CARACAS, Venezuela (AP) — The Venezuelan government is looking for private investors to inject funds into vital but crippled state-owned companies, decades after seizing them in the name of socialism.
The government intends to offer 5% to 10% stakes in companies ranging from telephone and internet service providers to a petrochemical producer on Monday. In another country, these industries could be attractive targets for investors, but questions remain about who would be willing or able to take a minority position in Venezuelan companies that have suffered from years of neglect and mismanagement.
Adding to the mystery is the government’s lack of details about the sale, including the price it is looking for the companies’ shares and what stock market they might be listed on. Some believe the move could be a first step towards getting businesses back into private hands.
“We need capital for the development of all public enterprises,” Maduro said during a televised event on Wednesday. “We need technology. We need new markets and we will move forward.
It’s a marked change from Maduro’s predecessor, the late President Hugo Chávez, who nationalized many businesses in his bid to turn the South American country into a socialist state. Among the companies Maduro mentioned are CANTV and its affiliate Movilnet, petrochemical producer Petroquimica de Venezuela and a mining-focused conglomerate.
Interest, however, may be limited to investors with government ties or those with a risk appetite.
The country is still under economic sanctions imposed by the United States and other countries that prevent investors from funneling money to state-owned Venezuelan companies. And the percentages announced by Maduro would not give private investors the decision-making power to undertake much-needed changes within companies.
At the turn of the century, Chávez made a series of takeovers in the electricity, telecommunications, natural gas and oil sectors. But the government made minimal investments in some of these companies, which left them to provide substandard services.
Power outages lasting several days are common across the country. Millions of households have no access to water or the service is intermittent. Internet and telephone services are poor.
Supporters and opponents of the government complain of poor basic services across the country, even if an election is not approaching. But economists point out that the Venezuelan government needs to improve some of these services even if it is slightly ahead of the 2024 presidential election.
“We are undoubtedly witnessing a paradigm shift largely forced by circumstances but also largely fueled by political survival,” said Luis Prato, senior economist at firm Torino Capital. “Since June 2014, with this significant drop in oil prices, the Maduro administration has started to see a decline in oil revenues. Then we went through a period from 2014 to 2019 of price control, of a more intermediate state.
But as the state lost the ability to generate wealth and growth, Prato said, “it began to make room for private sector involvement.”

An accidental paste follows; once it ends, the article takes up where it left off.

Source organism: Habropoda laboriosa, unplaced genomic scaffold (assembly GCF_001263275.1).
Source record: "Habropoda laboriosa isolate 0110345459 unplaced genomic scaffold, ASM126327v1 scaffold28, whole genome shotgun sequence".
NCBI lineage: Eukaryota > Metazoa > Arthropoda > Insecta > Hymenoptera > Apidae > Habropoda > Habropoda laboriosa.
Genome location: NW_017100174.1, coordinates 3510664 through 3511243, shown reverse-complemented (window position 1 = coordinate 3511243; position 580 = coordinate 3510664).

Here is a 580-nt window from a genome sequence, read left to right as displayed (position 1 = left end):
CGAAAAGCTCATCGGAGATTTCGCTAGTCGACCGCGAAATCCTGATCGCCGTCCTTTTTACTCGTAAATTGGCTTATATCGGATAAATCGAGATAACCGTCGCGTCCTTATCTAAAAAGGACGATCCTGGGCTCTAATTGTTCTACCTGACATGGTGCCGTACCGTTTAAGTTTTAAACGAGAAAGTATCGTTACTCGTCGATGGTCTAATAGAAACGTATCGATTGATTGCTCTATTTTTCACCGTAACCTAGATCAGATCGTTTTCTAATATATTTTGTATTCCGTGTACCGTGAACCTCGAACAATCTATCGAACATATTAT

Venezuela is still going through a protracted social, economic and humanitarian crisis, attributed to falling oil prices, economic sanctions and two decades of mismanagement by socialist governments. But the government has taken steps to ease some of the economic pressures, including ditching its long and complicated efforts to restrict US dollar transactions in favor of the local bolivar, the value of which has been wiped out by inflation.
Some CANTV shares have long been traded on the Caracas Stock Exchange, the oldest stock exchange in the country. Maduro in this week’s announcement said state-owned companies would be listed on “various stock exchanges” across the country without specifying.
But Friday, Gustavo Pulido, president of the Caracas Stock Exchange, had not received any information on the planned share sales. He said the process of registering other companies and eventually listing them is long and requires the disclosure of financial documents.
“It takes as long as you want to get the placement right. I couldn’t tell you a certain time,” Pulido said, adding that an offer on the Caracas Stock Exchange could not be structured by Monday.
The government established its own exchange in 2010. A government spokesperson did not respond to a request for comment from The Associated Press about which exchanges it intends to use.
Prato said the government would likely use its own exchange or a separate digital system for now, but that would have limited results.
Henkel Garcia, director of the Caracas-based company Econometrica, said the companies needed major investment to improve the quality of their services, which were much better before they were nationalised. But he warned that the country lacked a mechanism to oversee companies’ accounting and financial reporting procedures, making it impossible to ensure that private investment in state-owned enterprises would be spent appropriately.
This missing component, he said, creates a scenario similar to post-Soviet reforms in which a large number of state-owned enterprises were privatized.
“If this is really the start of the total sale or total divestiture of these companies, which for me is a likely scenario, one would have to ask who they would be divested to because we have episodes like Russia, in these companies that used to be state-owned have ended up in the hands of people close to the government,” Henkel said. “So this is a complex phenomenon that you could say opens the door to something positive, but with the institutional weakness we have and with the lack of credible referees, well, it might not end in the best way.”
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